Regardless of the drink – water, carbohydrate drink or specialty product – take in 150 percent of what fluid weight you lost during the run. If you’ve been training for a long period of time, or for a long-distance race, you probably know more or less how much fluid you lose during an hour of running. Do the math and drink up. Save the beer for later in the day. This race was one of the few events where beer was not served at the post-race. For those who run races outside of the southern US, this can either be a shock or a pleasant surprise. For us, this was a non-issue; Canadian beer is good but it certainly is not inexpensive.

Throughout the day, and even into the following day, make certain to eat good, wholesome foods and drink plenty of fluids. We had two fantastic meals at a couple of downtown pubs (watching the human condition; guessing which patron had run and which had not), and didn’t feel guilty about polishing off a bag of pretzels and a bag of (fruit and nut) trail mix between lunch and dinner.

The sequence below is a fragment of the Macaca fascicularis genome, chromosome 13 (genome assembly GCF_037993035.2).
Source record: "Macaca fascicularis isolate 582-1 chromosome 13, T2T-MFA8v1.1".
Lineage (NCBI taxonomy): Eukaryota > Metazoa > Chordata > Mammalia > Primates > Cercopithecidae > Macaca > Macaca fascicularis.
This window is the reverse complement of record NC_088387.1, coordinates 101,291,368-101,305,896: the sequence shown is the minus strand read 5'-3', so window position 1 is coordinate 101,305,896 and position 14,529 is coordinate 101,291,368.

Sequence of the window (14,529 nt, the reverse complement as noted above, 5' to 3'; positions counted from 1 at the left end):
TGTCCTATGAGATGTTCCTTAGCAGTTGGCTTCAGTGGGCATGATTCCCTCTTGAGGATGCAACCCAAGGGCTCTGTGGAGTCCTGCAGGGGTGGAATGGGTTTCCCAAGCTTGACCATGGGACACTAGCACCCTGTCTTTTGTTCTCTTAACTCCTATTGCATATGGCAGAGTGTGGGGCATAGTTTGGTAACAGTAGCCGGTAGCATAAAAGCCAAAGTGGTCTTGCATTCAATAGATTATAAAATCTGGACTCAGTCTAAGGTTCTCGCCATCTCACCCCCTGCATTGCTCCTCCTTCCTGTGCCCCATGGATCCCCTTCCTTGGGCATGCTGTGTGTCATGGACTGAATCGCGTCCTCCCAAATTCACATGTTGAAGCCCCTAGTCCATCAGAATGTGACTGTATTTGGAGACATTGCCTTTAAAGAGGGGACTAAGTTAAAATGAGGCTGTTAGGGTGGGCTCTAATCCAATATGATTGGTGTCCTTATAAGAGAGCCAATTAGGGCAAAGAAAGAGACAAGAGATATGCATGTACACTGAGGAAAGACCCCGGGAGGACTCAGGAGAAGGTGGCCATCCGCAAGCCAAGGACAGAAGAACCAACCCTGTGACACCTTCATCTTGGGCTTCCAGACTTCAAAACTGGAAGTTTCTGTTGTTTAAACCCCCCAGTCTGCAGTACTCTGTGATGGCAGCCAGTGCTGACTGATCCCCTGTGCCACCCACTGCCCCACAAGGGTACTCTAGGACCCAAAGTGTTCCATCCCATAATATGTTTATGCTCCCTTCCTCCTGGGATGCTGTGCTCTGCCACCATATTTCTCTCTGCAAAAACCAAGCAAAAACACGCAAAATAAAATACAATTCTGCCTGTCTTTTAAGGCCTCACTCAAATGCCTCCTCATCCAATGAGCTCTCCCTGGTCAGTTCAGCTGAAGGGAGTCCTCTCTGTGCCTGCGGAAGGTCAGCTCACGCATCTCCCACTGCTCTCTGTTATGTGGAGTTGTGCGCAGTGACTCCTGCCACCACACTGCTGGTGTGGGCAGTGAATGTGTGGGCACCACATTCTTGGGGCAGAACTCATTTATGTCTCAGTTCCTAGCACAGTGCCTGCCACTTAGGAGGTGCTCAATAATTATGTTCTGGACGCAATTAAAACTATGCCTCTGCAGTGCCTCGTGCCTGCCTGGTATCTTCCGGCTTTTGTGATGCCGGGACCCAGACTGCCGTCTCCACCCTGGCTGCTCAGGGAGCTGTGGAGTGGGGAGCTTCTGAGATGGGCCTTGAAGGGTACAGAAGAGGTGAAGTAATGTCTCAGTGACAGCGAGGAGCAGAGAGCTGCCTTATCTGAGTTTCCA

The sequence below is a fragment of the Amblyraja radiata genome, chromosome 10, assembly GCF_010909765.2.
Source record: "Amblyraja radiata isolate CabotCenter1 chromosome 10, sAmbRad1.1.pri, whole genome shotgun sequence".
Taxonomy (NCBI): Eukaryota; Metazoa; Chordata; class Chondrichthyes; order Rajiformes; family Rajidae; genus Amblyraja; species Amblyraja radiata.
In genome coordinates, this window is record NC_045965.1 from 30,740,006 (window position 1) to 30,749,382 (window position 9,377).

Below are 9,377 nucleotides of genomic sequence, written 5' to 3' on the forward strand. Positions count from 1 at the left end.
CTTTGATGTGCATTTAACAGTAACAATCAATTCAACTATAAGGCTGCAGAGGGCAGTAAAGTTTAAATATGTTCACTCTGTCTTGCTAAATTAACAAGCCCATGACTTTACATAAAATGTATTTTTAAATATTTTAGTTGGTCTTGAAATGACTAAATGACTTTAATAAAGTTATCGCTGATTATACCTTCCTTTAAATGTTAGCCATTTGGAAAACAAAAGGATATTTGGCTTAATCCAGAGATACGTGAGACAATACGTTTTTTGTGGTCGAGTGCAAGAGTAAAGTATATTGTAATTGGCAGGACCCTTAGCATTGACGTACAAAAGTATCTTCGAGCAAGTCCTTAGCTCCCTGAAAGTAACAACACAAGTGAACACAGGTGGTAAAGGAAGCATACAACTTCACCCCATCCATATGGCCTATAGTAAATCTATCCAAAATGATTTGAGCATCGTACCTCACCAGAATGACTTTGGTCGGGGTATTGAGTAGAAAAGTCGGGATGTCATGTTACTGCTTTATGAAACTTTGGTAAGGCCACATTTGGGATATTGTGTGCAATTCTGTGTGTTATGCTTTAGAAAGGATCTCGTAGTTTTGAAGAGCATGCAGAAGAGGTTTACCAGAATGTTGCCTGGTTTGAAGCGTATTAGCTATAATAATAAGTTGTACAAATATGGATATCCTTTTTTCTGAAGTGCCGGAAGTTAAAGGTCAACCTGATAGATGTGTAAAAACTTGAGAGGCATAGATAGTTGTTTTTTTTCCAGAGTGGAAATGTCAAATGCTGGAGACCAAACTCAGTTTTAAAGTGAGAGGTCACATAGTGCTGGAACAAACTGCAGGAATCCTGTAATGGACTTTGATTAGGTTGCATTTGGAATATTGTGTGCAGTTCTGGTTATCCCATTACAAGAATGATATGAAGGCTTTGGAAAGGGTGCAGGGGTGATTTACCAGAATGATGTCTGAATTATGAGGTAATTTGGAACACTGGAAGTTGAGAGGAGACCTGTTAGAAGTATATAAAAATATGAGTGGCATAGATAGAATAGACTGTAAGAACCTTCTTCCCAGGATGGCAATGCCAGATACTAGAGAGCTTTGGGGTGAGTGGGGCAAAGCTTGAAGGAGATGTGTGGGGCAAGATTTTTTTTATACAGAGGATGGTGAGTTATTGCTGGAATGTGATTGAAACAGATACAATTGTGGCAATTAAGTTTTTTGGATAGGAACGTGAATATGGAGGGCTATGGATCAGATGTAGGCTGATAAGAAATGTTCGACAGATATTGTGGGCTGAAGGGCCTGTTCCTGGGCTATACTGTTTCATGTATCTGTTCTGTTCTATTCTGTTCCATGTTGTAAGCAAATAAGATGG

When it comes to races which last longer than an hour, it’s wise to approach recovery with the same level of care and attention as you would treat what Timothy Noakes, MD, author of Lore of Running, would call a grade 1 injury, where the pain or uncomfortable feelings do not arrive until a period of time following the cool down. In addition to the first two points, it’s also good to…

Rest – take a day off from running, perhaps even from cross-training (if this race is part of a lead-up to a target event) for every hour you’ve raced. After this, add a day of easy running for every mile in the race.